Bass Clef Notes
Bass Clef Notes: The modern staff is made up of five lines and four spaces, each of which is reserved for a specific pitch. At the beginning of each staff is a symbol which represents a particular set of pitches, either low, medium or high. For this lesson, we’ll be focusing on the bass clef staff, which looks like this.
This ear-shaped symbol specifies a set of low to medium pitches. Music written on this staff is for instruments that play low and medium pitches, such as basses, bassoons, trombones and the lower range of the piano. The bass clef staff is easy to use because, starting from the bottom space, the letters of the lines and spaces follow the musical alphabet.
Draw A Bass Clef In Four Easy Steps
This clef is much easier to draw than the treble clef. It consists of one curved line and two dots.
Step One: Start with a dot on the fourth line
Step Two: Curve up and touch the top line
Step Three: Curve downward, finishing on or just under the second line
Step Four: Draw two dots in the spaces above and below the fourth line of the staff.
Treble And Bass Clef Notes
The first symbol that appears at the beginning of every music staff is a clef symbol. It is very important because it tells you which note (A, B, C, D, E, F, or G) is found on each line or space.
For example, a treble clef symbol tells you that the second line from the bottom (the line that the symbol curls around) is “G”. On any staff, the notes are always arranged so that the next letter is always on the next higher line or space.
Spaces On The Staff
Between the five lines there are four spaces. Each space represents a specific pitch. The lower the space is, the lower the pitch. The higher the space is, the higher the pitch. Starting from the bottom of the bass clef staff, the spaces are A, C, E and G.
So when a note is placed on the bottom space, the musician knows to play or sing the pitch A. If the note is on a higher space, you can simply count which space it is, then find the corresponding letter. So if your note is on the third space, you can simply count over three letters in the sequence. In this case, the note is E, because E is the third letter in the sequence.
Bass Clef Notes Piano
Music is written in music notation. Music notation tells you what notes to play, and how long to play the notes. The notation is written on a staff, which comprises five lines and four spaces, on which are placed the notes. The higher the position on a staff, the higher the pitch, and vice versa.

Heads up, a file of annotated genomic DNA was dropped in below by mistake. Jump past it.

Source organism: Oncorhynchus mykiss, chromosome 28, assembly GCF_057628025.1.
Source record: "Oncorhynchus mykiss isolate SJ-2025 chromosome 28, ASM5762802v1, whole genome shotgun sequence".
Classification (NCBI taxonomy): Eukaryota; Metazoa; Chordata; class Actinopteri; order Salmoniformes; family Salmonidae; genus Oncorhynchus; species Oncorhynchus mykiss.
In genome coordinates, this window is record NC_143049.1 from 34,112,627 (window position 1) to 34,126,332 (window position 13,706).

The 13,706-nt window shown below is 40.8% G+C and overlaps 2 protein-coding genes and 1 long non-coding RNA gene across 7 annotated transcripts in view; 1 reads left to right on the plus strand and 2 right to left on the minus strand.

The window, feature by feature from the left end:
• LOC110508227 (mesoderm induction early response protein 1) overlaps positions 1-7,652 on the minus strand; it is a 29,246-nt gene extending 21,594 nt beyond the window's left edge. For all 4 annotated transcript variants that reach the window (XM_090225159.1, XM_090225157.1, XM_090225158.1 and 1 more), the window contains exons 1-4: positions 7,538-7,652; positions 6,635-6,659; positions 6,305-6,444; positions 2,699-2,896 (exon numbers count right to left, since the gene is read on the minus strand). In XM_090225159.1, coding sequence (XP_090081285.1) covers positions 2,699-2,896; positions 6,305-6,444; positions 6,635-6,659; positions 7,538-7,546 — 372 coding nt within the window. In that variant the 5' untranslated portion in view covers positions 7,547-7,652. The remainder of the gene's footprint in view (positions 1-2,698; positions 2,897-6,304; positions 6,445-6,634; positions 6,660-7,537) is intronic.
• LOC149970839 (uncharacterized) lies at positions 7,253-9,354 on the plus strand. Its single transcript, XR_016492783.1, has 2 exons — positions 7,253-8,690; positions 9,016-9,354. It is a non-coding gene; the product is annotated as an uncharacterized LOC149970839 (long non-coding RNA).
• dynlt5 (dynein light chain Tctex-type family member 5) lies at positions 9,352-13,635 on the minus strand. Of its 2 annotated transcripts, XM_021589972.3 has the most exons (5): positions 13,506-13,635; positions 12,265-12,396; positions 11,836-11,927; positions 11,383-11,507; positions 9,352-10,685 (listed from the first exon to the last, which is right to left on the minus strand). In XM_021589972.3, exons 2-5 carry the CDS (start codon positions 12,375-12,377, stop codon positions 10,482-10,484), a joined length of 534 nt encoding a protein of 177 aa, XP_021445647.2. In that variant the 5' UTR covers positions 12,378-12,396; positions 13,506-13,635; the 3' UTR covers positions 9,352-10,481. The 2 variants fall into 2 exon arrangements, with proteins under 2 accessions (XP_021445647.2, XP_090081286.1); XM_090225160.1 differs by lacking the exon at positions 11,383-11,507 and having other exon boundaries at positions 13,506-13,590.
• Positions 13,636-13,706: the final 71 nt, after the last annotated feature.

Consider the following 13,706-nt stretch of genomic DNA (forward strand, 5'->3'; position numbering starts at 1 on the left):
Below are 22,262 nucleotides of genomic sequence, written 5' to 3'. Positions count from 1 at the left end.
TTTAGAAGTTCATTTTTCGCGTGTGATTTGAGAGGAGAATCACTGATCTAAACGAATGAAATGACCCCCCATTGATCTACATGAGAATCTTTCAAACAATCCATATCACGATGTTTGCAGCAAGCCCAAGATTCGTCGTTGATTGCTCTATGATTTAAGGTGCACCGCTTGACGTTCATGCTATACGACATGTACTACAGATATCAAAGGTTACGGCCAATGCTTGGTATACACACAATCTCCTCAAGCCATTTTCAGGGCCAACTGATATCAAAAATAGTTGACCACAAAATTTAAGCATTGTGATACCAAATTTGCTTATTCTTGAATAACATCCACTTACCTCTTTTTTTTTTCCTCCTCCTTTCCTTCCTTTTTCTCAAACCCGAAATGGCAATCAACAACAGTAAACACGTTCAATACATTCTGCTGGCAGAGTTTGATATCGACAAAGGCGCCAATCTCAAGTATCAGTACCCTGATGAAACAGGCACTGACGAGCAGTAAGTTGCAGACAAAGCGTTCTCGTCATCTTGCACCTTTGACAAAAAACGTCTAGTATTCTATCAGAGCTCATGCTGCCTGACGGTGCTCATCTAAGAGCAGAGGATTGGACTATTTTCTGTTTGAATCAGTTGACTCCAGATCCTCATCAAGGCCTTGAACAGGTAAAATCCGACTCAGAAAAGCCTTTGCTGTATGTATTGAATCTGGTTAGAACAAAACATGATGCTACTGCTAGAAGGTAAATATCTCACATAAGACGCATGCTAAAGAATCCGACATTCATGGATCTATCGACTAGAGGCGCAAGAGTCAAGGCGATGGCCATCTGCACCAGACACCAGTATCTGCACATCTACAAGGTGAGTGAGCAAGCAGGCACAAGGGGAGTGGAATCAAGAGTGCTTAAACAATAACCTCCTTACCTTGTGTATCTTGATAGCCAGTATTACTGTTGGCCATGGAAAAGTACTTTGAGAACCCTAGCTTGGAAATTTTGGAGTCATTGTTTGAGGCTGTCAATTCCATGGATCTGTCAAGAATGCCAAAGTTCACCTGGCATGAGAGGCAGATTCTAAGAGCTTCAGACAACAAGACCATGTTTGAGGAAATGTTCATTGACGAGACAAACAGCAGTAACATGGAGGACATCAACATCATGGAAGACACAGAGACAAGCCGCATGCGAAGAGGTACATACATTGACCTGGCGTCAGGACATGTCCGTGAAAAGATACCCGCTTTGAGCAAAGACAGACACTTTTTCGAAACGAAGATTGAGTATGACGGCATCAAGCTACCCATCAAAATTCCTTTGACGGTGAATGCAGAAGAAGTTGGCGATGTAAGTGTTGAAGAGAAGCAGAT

On every staff there will be a symbol called a clef. Piano music is written in the with the right hand. The bass clef, or F clef, is used for the lower sounding notes, usually played with the left hand. When the two clefs are put together by a brace they are called a grand staff.
Bass Clef Notes On Staff
A ruthless killer is on the loose! The killer has for some reason left some musical clues as to his or her whereabouts. However, the clues are written in bass clef, and the notes on the bass clef staff are different than those on the treble clef staff. Let’s review the notes of the bass clef staff to strengthen the skills we’ll need to read the ransom note!
The Musical Alphabet
The first step in solving the ransom note is knowing which pitches exist in the musical alphabet. In our current music system, there are seven letters that are used to represent pitches. These letters are A, B, C, D, E, F and G. The pitches repeat at higher (or lower) intervals and always retain the same letter.
Bass And Treble Clef Notes
First of all, to better understand what they are, we need to know what a staff is. The musical staff is the foundation upon which notes are drawn. It comprises five lines and four spaces. Every line or space on the staff represents a white key on your piano.
There are two staves (plural for staff). There’s a treble staff and a bass staff with a treble clef and bass clef, respectively. The notes of the lines on the treble staff from bottom to top are E-G-B-D-F while the notes of the spaces are F-A-C-E. For the bass staff, the notes of the lines from bottom to top are G-B-D-F-A. The notes of the spaces for the bass staff are A-C-E-G. This would give us a total of 9 notes for the treble staff and 9 notes for the bass staff.
We seem to have a problem. Only eighteen notes? What about all the other notes on the piano? After all some keyboards have 61 and 76 keys and a piano has as many as 88 keys. What seems like a problem is solved by ledger lines. When we run out of room on the staff we add ledger (or leger) lines. These very short lines extend the 5 line, 4 space staff, allowing us to add extra notes. They can be added above or below the treble and bass staff. Those below the staff are the lower notes, while those above are higher notes.